Mother’s Day is an important day on my calendar. I mark the day because my wife Carol is the mother of two wonderful children who love her dearly. I honor her because of the love and devotion she has given them since birth. My life is better because of the three of them. I can share in their love and their bond of kinship, although I came into their lives later. I also honor my mother. She has been gone since 1958, when cancer took her after a terrible illness. It was not a good death, for her or for me. Those were the days when children (I was 15) were kept away from the dying. I barely shared in her decline as my family attempted to act like nothing was happening. We never talked about her illness or the inevitable outcome. I think my entire small town was more actively involved in her illness than I was. I was just numb. Some years later I was able to embrace the grief of losing her too soon.
She was a good mother, doing her best to raise a son who could be more than difficult at times. In the 1950’s, Attention Deficit Disorder definitely existed, but she and everyone else just thought I was not performing up to my potential for some unknown reason. I do know that I was a lot of trouble and she always hung in there with me. I have difficulty memorizing anything, but my multiplication tables will never leave me because of her persistence.
My maternal grandmother lived with us until she moved to a home for the blind a few years before she died. She always gave me unconditional love, and was understanding and supportive all the time with me. We weren’t terribly close, but my fond memories of her remain with me.
I never knew my paternal grandmother, Pearl Willits Shanks. She died during WWII when I was an infant. Ironically, I feel close to her now as I tell a story about her several times a day at Four Mile Historic Park. She was a remarkable woman who put up with a dour Scot of a husband and three strong-willed children for many years. They all remembered her with love.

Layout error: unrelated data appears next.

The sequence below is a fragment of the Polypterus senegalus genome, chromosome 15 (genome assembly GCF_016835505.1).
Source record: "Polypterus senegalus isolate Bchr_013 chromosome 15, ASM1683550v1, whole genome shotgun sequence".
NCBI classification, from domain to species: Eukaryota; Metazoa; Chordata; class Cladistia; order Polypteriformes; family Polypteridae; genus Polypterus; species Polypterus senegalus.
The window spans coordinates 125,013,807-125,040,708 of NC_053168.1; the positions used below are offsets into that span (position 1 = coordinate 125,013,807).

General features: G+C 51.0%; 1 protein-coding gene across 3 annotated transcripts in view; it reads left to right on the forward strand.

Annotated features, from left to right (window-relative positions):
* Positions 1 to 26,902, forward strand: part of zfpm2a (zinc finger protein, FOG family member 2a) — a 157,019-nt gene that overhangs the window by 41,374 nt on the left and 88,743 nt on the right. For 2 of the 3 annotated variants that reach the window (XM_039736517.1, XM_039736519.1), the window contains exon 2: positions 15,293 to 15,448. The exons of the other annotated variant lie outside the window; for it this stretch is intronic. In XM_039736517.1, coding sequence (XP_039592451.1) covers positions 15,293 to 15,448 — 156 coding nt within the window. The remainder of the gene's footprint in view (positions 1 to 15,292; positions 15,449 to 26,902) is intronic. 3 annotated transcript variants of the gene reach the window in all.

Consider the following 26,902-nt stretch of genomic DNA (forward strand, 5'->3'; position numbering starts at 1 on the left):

The story I tell about her about her is this: In 1887, when she was twelve years old and growing up on a farm in Texas, her father, Lee Willits moved the family to Basalt, Colorado. They had several wagons and some livestock. My grandmother Pearl drove one of the horse-drawn wagons all the way from Texas. Not familiar with mountain roads when going over Pearl Pass from Taylor Park over the Elk Mountains, they did not get into Ashcroft outside Aspen until 11 PM. Pearl drove her wagon over Pearl Pass when she was 12 years old. The elementary school children at Four Mile who hear this story are always impressed.
I honor my mother, Grace LaVonne Blanchard Shanks, and my grandmothers, Pearl Willits Shanks and Daisy Edna Oyler Blanchard; Carol Leavenworth, my wife, mother of two wonderful adult children who have brought so much joy into my life. I honor all mothers and the miracle of bringing new life into the world. Happy Mother’s Day.